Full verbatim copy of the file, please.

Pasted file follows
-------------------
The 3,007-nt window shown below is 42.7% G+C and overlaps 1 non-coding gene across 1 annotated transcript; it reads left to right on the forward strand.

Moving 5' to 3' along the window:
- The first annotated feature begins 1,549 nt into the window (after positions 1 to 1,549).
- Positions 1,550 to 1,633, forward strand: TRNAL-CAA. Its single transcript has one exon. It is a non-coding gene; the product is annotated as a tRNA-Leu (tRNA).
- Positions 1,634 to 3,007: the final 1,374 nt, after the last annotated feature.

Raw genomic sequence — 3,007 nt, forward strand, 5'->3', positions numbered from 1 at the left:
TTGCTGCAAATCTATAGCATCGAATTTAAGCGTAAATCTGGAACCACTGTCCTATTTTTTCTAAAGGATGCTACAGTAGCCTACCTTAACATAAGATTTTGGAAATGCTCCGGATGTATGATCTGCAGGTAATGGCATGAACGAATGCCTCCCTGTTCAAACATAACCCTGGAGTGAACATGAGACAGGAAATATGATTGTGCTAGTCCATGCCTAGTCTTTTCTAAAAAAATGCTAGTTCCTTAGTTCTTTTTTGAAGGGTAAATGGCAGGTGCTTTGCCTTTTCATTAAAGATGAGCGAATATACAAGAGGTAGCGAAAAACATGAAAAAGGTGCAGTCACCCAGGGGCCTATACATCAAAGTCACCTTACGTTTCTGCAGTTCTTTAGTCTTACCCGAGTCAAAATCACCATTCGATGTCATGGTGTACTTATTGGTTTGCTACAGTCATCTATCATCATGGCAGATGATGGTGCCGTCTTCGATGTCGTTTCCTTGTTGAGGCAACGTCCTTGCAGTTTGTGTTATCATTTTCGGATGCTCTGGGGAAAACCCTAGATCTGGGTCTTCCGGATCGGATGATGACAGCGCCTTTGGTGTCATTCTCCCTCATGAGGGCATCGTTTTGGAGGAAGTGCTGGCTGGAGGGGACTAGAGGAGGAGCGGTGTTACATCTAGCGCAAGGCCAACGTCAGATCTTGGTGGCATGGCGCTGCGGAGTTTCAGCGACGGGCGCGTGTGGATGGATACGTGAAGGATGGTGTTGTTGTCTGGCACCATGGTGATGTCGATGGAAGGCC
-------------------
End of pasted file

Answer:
The 3,007-nt window shown below is 42.7% G+C and overlaps 1 non-coding gene across 1 annotated transcript; it reads left to right on the forward strand.

Moving 5' to 3' along the window:
- The first annotated feature begins 1,549 nt into the window (after positions 1 to 1,549).
- Positions 1,550 to 1,633, forward strand: TRNAL-CAA. Its single transcript has one exon. It is a non-coding gene; the product is annotated as a tRNA-Leu (tRNA).
- Positions 1,634 to 3,007: the final 1,374 nt, after the last annotated feature.

Raw genomic sequence — 3,007 nt, forward strand, 5'->3', positions numbered from 1 at the left:
TTGCTGCAAATCTATAGCATCGAATTTAAGCGTAAATCTGGAACCACTGTCCTATTTTTTCTAAAGGATGCTACAGTAGCCTACCTTAACATAAGATTTTGGAAATGCTCCGGATGTATGATCTGCAGGTAATGGCATGAACGAATGCCTCCCTGTTCAAACATAACCCTGGAGTGAACATGAGACAGGAAATATGATTGTGCTAGTCCATGCCTAGTCTTTTCTAAAAAAATGCTAGTTCCTTAGTTCTTTTTTGAAGGGTAAATGGCAGGTGCTTTGCCTTTTCATTAAAGATGAGCGAATATACAAGAGGTAGCGAAAAACATGAAAAAGGTGCAGTCACCCAGGGGCCTATACATCAAAGTCACCTTACGTTTCTGCAGTTCTTTAGTCTTACCCGAGTCAAAATCACCATTCGATGTCATGGTGTACTTATTGGTTTGCTACAGTCATCTATCATCATGGCAGATGATGGTGCCGTCTTCGATGTCGTTTCCTTGTTGAGGCAACGTCCTTGCAGTTTGTGTTATCATTTTCGGATGCTCTGGGGAAAACCCTAGATCTGGGTCTTCCGGATCGGATGATGACAGCGCCTTTGGTGTCATTCTCCCTCATGAGGGCATCGTTTTGGAGGAAGTGCTGGCTGGAGGGGACTAGAGGAGGAGCGGTGTTACATCTAGCGCAAGGCCAACGTCAGATCTTGGTGGCATGGCGCTGCGGAGTTTCAGCGACGGGCGCGTGTGGATGGATACGTGAAGGATGGTGTTGTTGTCTGGCACCATGGTGATGTCGATGGAAGGCC